Tesla on Autopilot Smashes Into Deputy's Vehicle

A Tesla driving on autopilot crashed into a deputy's vehicle in Arlington, Washington, on Saturday and caused "significant damage."

According to a Facebook post from the Snohomish County Sheriff's Office in Washington, the incident occurred on Saturday near the 25200 block of 103rd Ave NE.

A deputy with the sheriff's office was responding to another incident involving a collision "where a vehicle sheared a power pole in half."

After arriving to the scene, the deputy who was not identified by police, turned his emergency lights on, stepped out of his vehicle to assist the driver who had smashed into the pole and speak with "fire units on scene."

"Approximately 30 seconds later, a Tesla in 'autopilot' mode, struck the deputy's vehicle causing significant damage," the Snohomish County Sheriff's Office wrote in the Facebook post.

While the sheriff's office reported significant damage to the deputy's vehicle, the Facebook post stated that there were no injuries reported from the collision.

"This is a great reminder that vehicles may have autopilot to assist, but it cannot be relied upon to get you safely from one destination to the next," the Facebook post said.

The Washington State Patrol wrote to Newsweek, "While Troopers investigated the collision, the driver of the Tesla claimed that he had the vehicle in 'Auto-Pilot mode' and assumed the vehicle would slow and move over on its own. The driver of the Telsa [sic] was issued a ticket for the collision."

"Regardless of the technology equipped with your vehicle, it is ultimately the driver's responsibility for the safe operation of the vehicle while on public roadways," the Washington State Patrol said in the statement.

The electric car company has faced similar issued over the past year with several other car accidents reported while drivers were suspected of using Tesla's autopilot feature. According to Tesla, the autopilot feature requires "active driver supervision and do not make the vehicle autonomous."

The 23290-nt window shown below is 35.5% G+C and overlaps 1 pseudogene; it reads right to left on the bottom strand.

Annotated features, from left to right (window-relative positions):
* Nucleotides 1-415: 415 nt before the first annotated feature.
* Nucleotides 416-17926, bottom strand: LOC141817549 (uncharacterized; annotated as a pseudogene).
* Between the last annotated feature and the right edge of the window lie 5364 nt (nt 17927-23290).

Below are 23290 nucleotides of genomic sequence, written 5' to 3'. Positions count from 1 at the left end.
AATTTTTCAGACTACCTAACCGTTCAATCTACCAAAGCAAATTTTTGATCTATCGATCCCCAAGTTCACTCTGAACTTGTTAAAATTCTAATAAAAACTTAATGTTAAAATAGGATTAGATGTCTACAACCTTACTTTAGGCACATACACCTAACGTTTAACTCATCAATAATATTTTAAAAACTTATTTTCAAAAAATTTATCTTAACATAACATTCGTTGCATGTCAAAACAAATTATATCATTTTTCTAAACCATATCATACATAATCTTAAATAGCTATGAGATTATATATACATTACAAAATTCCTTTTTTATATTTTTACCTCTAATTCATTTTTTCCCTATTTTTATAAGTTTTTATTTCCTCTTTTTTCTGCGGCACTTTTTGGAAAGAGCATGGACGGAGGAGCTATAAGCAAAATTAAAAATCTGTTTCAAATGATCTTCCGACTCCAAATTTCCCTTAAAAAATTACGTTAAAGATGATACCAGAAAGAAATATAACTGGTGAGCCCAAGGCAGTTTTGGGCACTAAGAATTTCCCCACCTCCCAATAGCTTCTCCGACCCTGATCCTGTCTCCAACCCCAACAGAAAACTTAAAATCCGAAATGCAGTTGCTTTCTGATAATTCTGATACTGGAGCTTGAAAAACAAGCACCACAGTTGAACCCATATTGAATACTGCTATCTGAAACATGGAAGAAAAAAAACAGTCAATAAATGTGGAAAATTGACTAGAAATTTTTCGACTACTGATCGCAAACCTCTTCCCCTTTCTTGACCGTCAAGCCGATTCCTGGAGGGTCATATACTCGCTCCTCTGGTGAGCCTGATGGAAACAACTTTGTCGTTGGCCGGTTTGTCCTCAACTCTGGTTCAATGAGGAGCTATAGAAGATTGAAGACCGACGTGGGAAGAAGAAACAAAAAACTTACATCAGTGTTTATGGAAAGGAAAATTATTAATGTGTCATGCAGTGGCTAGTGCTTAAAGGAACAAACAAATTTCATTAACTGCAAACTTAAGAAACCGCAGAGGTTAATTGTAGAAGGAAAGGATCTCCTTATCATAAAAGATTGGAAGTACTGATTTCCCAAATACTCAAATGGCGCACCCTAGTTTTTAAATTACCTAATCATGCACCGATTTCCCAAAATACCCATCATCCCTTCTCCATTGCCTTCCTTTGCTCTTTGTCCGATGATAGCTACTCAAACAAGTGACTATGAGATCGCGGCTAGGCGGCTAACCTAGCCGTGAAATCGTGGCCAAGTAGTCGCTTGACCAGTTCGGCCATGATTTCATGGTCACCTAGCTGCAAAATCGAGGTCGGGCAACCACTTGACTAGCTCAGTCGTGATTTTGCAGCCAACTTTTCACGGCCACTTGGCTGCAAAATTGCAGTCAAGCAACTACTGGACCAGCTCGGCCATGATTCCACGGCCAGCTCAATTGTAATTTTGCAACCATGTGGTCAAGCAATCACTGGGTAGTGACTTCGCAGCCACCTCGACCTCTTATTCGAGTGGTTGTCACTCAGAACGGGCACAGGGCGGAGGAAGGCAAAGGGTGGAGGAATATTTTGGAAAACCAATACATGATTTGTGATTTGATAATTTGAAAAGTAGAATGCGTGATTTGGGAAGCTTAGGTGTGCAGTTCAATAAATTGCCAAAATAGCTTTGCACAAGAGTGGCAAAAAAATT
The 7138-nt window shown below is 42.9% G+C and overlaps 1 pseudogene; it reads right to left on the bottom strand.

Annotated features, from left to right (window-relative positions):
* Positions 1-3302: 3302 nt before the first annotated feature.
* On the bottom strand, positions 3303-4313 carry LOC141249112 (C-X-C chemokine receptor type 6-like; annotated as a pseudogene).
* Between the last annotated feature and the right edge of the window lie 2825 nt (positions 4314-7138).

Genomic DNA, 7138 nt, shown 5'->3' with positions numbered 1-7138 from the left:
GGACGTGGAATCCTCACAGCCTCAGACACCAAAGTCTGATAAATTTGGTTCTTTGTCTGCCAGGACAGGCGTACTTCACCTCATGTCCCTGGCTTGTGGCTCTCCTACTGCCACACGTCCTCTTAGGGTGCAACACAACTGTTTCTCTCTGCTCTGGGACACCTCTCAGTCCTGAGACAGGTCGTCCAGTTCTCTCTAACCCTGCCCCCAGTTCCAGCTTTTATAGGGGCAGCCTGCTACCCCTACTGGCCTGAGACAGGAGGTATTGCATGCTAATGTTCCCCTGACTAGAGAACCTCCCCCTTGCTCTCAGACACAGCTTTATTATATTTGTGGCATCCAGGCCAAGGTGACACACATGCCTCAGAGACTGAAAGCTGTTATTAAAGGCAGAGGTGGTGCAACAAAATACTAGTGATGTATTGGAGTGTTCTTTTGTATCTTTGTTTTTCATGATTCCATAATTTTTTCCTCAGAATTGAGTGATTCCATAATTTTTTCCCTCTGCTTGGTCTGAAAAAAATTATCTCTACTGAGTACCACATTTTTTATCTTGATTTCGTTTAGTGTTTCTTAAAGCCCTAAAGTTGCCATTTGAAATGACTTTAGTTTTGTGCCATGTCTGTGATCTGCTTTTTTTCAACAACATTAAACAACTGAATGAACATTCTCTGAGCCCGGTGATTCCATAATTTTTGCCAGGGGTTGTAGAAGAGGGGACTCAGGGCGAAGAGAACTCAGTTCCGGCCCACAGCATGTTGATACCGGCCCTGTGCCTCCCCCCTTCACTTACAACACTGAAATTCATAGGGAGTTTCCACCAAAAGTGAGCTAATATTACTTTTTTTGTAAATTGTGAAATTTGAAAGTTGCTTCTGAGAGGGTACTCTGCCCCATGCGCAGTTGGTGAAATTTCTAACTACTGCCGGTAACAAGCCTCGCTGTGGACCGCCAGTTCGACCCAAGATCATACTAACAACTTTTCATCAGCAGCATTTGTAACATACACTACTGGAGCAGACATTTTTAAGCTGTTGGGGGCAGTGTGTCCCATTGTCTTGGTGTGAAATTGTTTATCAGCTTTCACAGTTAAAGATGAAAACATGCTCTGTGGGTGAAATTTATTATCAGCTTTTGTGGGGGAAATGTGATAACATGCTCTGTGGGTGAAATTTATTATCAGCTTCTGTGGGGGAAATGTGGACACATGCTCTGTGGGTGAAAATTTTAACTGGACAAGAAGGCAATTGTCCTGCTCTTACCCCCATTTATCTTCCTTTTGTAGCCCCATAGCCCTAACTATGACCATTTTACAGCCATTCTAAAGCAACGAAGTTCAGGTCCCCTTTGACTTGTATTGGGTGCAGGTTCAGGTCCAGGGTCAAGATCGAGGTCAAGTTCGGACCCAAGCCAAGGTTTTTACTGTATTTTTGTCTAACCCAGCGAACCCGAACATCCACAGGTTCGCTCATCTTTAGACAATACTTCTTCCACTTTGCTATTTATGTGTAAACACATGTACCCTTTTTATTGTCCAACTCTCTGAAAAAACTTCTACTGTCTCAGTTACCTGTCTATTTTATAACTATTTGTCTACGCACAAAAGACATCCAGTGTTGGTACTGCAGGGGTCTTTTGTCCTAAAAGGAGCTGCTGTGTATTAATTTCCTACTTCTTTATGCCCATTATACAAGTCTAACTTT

Earlier this month, a Tesla driver was involved in a fatal crash in California, which is being investigated by the California Highway Patrol. Shortly after the crash, which left a man identified as Steven Michael Hendrickson, 35, dead, the California Highway Patrol said that a preliminary investigation showed that autopilot "was engaged" in Hendrickson's Tesla Model 3 truck.

A day later, the California Highway Patrol issued a new statement saying, "To clarify, there has not been a final determination made as to what driving mode the Tesla was in or if it was a contributing factor to the crash."

A similar situation occurred in April in Texas when two men were killed in a car crash involving a Tesla Model S.

Tesla
A Tesla vehicle is displayed in a Manhattan dealership on January 30, 2020 in New York City. Over the past year, Tesla has faced several car accidents reported while drivers were believed to be using Tesla's autopilot feature. Spencer Platt/Getty

Harris County Precinct 4 constable Mark Herman initially told KPRC News in Houston that "no one was driving" the Tesla and there was an individual in the passenger seat and another in the back seat.

Shortly after the crash, Tesla CEO Elon Musk disputed the reports that the car was using its autopilot feature stating, "Data logs recovered so far show Autopilot was not enabled & this car did not purchase FSD.… Moreover, standard Autopilot would require lane lines to turn on, which this street did not have."

In addition to the comments from Musk, on May 10, the National Transportation Safety Board (NTSB) found that the Tesla involved in the Texas crash could not have been using autopilot where the crash occurred.

"The report states the Model S P100D car was equipped with 'Autopilot'—Tesla's advanced driver assistance system," NTSB wrote in a statement on May 10. "This system requires both the Traffic Aware Cruise Control and the Autosteer systems to be engaged. NTSB tests of an exemplar car at the crash location showed that Traffic Aware Cruise Control could be engaged, but Autosteer was not available on the part of the road (Hammock Dunes Place) where the crash happened."